After Hoxha's death, Alia was apparently unable or unwilling to maintain the totalitarian system of terror, coercion, and repression that Hoxha had employed to maintain his grip on the party and the country. Alia relaxed the most overt Stalinist controls over the population and instructed the internal security structure to use more subtle, bureaucratic-authoritarian mechanisms characteristic of the post-Stalin Soviet Union and East European regimes. He allowed greater contact with the outside world, including eased travel restrictions for Albanians, although the Sigurimi demanded bribes equivalent to six months' salary for the average Albanian to obtain the documents needed for a passport. More foreigners were allowed to visit Albania, and they reported a generally more relaxed atmosphere among the population as well as a less repressive political and antireligious climate. Official sources admitted that social discipline, especially among young Albanians, was breaking down in the late 1980s. The country's youth increasingly refused to accept and even openly rejected the values advanced under the official communist ideology. Moreover, small-scale rebellions were reported more frequently after Hoxha's death. Yet these developments did not alter the regime's exclusive hold on political power after the 1980s.
The dramatic collapse of communist rule in Eastern Europe in 1989 apparently had a devastating effect on the internal social and political situation in Albania despite Alia's efforts to contain it. Massive demonstrations against communist rule followed by liberalization and democratization in Eastern Europe began to affect Albania in 1990. The power of the security police was successfully challenged by massive numbers of largely unorganized demonstrators demanding reforms and democratic elections. Unrest began with demonstrations in Shkodėr in January 1990 that forced authorities to declare a state of emergency to quell the protests. Berat workers staged strikes protesting low wages in May. During July 1990, approximately 5,000 Albanians sought refuge on the grounds of foreign embassies in an effort to flee Albania. The security forces reportedly killed hundreds of asylum seekers either in the streets outside foreign compounds or after they were detained, but even such extreme measures did not staunch the unrest.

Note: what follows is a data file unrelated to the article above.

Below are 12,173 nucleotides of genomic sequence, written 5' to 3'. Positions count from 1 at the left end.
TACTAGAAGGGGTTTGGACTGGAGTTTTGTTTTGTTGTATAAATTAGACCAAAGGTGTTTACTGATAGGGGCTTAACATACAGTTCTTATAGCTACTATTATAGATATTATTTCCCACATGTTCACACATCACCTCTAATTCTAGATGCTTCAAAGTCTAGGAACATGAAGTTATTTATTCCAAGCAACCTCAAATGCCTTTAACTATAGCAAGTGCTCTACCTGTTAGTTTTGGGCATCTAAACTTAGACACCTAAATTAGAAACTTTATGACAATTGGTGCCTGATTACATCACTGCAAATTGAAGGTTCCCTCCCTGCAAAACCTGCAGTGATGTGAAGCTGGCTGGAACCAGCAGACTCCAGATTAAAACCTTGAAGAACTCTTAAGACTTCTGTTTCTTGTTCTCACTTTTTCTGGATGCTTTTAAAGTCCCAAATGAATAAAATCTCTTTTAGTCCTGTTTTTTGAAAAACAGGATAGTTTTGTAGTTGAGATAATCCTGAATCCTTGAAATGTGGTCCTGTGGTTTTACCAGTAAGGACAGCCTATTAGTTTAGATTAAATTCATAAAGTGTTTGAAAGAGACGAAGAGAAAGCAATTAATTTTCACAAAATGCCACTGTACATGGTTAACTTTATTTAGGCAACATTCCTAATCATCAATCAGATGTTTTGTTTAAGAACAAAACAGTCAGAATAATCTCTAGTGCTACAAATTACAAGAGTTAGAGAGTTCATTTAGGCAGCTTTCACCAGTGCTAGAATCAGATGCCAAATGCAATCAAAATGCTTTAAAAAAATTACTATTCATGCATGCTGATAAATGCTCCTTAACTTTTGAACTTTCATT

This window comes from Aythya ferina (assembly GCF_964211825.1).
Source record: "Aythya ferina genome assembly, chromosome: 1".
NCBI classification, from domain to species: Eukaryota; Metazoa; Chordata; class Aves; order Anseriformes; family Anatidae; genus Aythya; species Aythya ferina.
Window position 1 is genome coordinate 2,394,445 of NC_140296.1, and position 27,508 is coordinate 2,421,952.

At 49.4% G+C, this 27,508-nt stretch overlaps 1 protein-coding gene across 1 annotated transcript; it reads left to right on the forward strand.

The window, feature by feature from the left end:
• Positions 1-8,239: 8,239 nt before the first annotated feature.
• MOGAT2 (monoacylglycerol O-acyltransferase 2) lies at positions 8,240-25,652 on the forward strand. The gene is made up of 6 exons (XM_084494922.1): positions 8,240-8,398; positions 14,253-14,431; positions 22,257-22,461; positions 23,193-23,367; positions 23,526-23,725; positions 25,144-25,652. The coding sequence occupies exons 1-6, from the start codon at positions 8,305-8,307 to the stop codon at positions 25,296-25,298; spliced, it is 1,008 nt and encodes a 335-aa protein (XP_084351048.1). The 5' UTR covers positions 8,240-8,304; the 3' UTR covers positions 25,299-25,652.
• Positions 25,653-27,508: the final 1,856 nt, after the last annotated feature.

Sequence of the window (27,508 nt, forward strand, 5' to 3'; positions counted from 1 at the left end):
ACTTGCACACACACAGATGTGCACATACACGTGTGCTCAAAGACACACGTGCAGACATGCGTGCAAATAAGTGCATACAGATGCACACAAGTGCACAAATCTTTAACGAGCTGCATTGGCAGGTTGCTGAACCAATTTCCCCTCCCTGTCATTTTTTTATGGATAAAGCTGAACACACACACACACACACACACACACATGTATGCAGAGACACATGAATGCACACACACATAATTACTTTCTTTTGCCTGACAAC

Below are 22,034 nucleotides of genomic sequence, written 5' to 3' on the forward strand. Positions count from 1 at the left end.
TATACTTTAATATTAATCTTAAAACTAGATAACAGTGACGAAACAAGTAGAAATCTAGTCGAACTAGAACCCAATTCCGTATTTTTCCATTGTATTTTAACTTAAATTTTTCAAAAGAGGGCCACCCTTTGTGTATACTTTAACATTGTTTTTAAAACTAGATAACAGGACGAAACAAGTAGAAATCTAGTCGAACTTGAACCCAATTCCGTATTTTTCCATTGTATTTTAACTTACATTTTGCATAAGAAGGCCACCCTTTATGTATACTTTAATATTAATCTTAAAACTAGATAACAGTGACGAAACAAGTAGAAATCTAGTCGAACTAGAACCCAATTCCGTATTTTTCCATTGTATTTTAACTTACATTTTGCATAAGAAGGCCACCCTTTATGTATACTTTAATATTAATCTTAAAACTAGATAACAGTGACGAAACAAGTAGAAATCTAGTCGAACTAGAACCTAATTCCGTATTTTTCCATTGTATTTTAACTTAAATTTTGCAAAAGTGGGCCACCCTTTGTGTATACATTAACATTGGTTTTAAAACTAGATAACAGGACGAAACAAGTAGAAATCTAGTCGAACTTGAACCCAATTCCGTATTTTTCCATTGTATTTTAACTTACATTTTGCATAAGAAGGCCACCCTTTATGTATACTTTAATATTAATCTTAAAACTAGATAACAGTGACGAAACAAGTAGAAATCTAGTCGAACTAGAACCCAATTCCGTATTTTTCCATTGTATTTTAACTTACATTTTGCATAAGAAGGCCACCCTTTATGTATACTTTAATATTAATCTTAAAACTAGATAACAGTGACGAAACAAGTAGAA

In September 1990, Alia acceded to the requirements of the Conference on Security and Cooperation in Europe, committing Albania to respect the human rights and political freedoms embodied in the 1975 Helsinki Accords. When students organized demonstrations in December 1990, their demands for political pluralism received widespread support. Attempts by riot police to break up the demonstrations failed, and the party's Central Committee, in an extraordinary meeting called by Alia to discuss the growing unrest, decided not to use further force. The following year, the security forces were not in evidence at large political demonstrations and were unable to stop thousands of refugees from boarding ships bound for Italy or from crossing the border into Greece. However, the security forces attempted to maintain control by forcing the authorities to give the People's Army control over the ports of Vlorė, Durrės, Shengjin, and Sarandė. The army was ordered to clear the ports of potential refugees and to establish a blockade around them.
Source: U.S. Library of Congress